The expected increase in output would be in line with the Eurozone composite PMI/
I’m not sure how much importance the market will put on these figures given the uncertainties that lie ahead. The war in Ukraine is having a large impact on the Eurozone economy and will have an even greater impact as countries try to wean themselves off of Russian energy. On the other hand, the PMIs show surprising resilience so far: the Eurozone composite PMI for April was up 0.9 point on the month to 55.8. contrary to popular expectations (the market had been looking for a 1-point decline).
The Eurozone consumer price index (CPI) will also be released today. Germany’s CPI, announced yesterday, was higher than expected (see table above). The yoy rate rose to +7.8% yoy from +7.6% yoy, instead of remaining unchanged as expected. The market forecast for the EU-wide figure, made before the result of Germany’s figure was known, was for the headline rate of inflation to also remain unchanged at a record-high 7.5% yoy.
That doesn’t necessarily signal a peak in Eurozone inflation though. If we look at the three-month rate of change in headline inflation and annualize it, it’s expected to rise further this month, indicating that inflationary pressures remain strong. I doubt if this figure will do anything to calm the ECB. In that respect it could prove EUR+.
When the US comes in, we get the US personal income and spending data, which also brings with it the personal consumption expenditure (PCE) deflators.
The PCE deflators, not the consumer price index (CPI) are the Fed’s preferred inflation gauges. That is, when the Fed makes its forecasts for inflation, it forecasts the PCE deflators, not the consumer price index (CPI), as it considers the PCE deflators (particularly the core PCE deflator) to be a better indicator of future inflationary trends.
However the market pays more attention to the CPI as shown by the relatively low Bloomberg relevance score for the PCE deflators (60.1 is the highest, vs 96.1 for the CPI). For that matter, when members of the rate-setting Federal Open Market Committee (FOMC) talk about inflation, they usually refer to the CPI rather than the PCE deflators. (If you’re interested in finding out more about the PCE deflators and how they differ from the CPI, please see our Market Insight piece on this subject, PCE Deflator: the Little Indicator that should be Bigger.)
The yoy rate of change of the headline PCE deflator is expected to rise further, but the core measure is forecast to fall by 0.1 percentage point. That’s not much but it could signal the beginning of a turnaround in inflation.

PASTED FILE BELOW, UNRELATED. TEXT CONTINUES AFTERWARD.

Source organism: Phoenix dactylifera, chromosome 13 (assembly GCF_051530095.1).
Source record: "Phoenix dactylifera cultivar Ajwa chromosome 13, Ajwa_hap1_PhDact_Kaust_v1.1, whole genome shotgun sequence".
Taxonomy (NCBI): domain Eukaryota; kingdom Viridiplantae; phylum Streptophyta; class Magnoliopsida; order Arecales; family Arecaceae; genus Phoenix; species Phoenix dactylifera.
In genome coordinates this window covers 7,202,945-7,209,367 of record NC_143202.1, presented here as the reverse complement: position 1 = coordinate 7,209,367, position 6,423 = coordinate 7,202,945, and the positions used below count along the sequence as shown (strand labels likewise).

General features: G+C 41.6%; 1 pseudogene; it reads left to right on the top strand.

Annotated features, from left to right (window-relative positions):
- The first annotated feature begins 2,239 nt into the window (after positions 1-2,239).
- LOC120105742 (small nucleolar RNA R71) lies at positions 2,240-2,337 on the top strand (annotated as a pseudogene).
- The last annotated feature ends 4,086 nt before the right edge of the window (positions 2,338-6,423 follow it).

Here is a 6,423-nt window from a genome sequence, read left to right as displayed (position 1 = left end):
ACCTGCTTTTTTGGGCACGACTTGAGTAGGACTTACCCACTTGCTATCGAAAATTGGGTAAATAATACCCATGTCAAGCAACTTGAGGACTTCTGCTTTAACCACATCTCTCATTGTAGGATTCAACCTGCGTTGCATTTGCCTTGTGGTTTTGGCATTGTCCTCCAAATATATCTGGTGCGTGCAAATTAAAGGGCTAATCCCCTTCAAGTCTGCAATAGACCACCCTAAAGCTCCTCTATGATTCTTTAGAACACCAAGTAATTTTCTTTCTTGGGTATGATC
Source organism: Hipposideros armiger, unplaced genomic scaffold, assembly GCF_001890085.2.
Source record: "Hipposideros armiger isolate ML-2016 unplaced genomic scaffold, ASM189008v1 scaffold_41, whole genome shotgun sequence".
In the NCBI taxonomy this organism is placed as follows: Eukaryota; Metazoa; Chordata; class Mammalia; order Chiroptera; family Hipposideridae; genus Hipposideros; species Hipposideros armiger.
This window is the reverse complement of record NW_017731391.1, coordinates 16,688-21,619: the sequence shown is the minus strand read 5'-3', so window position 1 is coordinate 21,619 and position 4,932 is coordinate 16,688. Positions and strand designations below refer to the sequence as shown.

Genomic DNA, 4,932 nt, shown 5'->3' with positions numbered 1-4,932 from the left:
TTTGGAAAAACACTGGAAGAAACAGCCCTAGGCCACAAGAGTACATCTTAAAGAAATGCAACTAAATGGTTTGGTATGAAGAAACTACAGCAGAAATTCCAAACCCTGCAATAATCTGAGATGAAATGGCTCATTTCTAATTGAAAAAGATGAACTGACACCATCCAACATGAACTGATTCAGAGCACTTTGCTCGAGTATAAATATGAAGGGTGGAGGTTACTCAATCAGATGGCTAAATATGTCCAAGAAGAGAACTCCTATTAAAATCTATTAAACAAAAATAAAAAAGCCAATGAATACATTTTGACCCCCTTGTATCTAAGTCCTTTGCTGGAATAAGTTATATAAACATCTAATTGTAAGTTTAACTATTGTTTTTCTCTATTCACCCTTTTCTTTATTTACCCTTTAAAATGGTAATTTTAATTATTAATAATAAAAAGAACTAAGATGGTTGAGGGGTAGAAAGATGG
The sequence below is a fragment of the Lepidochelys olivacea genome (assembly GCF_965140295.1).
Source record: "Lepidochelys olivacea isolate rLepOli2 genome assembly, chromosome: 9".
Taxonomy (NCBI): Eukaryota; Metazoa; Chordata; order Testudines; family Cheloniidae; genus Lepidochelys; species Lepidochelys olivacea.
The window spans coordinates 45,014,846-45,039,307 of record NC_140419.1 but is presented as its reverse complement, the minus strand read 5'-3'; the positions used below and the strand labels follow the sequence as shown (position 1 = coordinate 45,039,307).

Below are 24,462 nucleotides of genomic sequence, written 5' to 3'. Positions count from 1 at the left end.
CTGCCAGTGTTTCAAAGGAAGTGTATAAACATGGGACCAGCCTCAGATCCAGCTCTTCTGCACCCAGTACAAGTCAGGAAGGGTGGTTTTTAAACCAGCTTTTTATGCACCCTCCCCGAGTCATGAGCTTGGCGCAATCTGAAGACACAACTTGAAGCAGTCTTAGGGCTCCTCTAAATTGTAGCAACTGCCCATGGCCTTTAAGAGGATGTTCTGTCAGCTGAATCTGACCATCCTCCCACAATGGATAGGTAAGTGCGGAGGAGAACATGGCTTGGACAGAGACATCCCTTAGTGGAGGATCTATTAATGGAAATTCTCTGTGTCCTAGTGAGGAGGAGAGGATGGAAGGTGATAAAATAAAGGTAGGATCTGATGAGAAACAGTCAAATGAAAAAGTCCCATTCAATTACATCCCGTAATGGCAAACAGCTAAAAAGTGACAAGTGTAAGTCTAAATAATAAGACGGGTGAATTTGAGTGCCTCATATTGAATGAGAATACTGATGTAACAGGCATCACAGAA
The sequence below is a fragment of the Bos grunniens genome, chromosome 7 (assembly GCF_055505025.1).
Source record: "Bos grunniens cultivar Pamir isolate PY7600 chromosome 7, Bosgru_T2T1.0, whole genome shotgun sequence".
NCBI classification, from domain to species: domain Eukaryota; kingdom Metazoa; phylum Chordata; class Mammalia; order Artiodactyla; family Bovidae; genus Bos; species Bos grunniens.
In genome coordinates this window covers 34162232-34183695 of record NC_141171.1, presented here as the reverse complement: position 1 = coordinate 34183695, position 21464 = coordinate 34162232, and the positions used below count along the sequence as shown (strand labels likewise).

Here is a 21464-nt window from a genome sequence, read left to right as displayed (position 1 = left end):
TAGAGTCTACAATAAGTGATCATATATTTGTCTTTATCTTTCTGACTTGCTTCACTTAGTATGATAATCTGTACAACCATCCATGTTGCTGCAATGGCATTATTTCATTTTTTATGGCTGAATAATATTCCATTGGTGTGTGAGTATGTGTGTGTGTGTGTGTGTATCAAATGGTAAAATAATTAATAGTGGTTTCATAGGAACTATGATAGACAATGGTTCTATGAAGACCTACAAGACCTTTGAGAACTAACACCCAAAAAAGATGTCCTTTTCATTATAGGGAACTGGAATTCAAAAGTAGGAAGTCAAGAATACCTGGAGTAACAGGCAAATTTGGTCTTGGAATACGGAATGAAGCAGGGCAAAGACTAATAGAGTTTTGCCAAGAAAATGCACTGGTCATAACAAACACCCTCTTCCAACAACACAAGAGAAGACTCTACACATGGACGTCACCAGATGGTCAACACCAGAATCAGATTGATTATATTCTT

The three-month annualized rate of change of the core CPI deflator is expected to show some serious deceleration, which could add to the sense that inflation is peaking. But as with the ECB mentioned above, I doubt if this first indication of a peak in inflation would do anything to dent the Fed’s resolve to hike rates. Inflation is still way too high for them to just rest and hope it comes down naturally. Even the more dovish Committee members have expressed support for a 50 bps hike in May and urged an “expeditious” or “methodical” move to more neutral policy levels.
As for the personal income & spending figures, they’re both expected to rise slightly, with spending expected to rise a bit more than incomes (sound familiar?). These are quite healthy levels – on these forecasts, incomes would be 12.1% higher than the pre-pandemic level and spending would be 13.8% higher. This suggests that the Fed may have to tighten significantly to dampen demand enough to bring inflation down. That’s USD+.
In any case, the PCE deflators show much better correlation with the subsequent movement of the exchange rate than the personal income & spending figures do. The former are therefore the ones that FX market participants should watch.
While we’re still discussing inflation, the less well-known quarterly employment cost index (ECI) is coming out as well. The ECI provides an accurate measure of labor cost inflation because it corrects for the different rates of wage gains in different sectors. Fed officials follow this indicator closely. The 1.3% qoq surge in Q3 last year was one of the key factors that precipitated the Fed’s hawkish pivot. Today’s figure is expected to show an acceleration in wage gains, which will only convince Fed Chair Powell further that he can hike rates without sending the US economy into recession (good luck with that!). In a panel discussion at the IMF meeting last week, Powell characterized the labor market as “extremely tight, historically so.”
One more important indicator today, at least for those trading CAD: Canada’s monthly GDP figure. The figure is expected to show relatively robust growth as most industries — manufacturing, construction, accommodation, food services, and extraction industries (mining, quarrying, oil and gas extraction) have expanded, according to the preliminary figures, whereas only utilities output has been lower, as far as we know. The Bank of Canada has already started an aggressive tightening cycle, hiking by 50 bps at its recent meeting (April 13th). “In Canada, growth is strong and the economy is moving into excess demand,” they said after that meeting. This kind of number will only confirm that view and lead to more rate hikes. It’s probably positive for CAD as a result.
Over the weekend we get the official Chinese purchasing managers’ indices (PMIs) plus the Caixin/Markit manufacturing PMI. These will be closely watched as they’re the first reading on how China’s “zero-COVID” policy has affected industry. Expectations are pretty grim. Sharply lower China PMIs could weigh on the opening of stock markets on Monday and dampen sentiment toward AUD.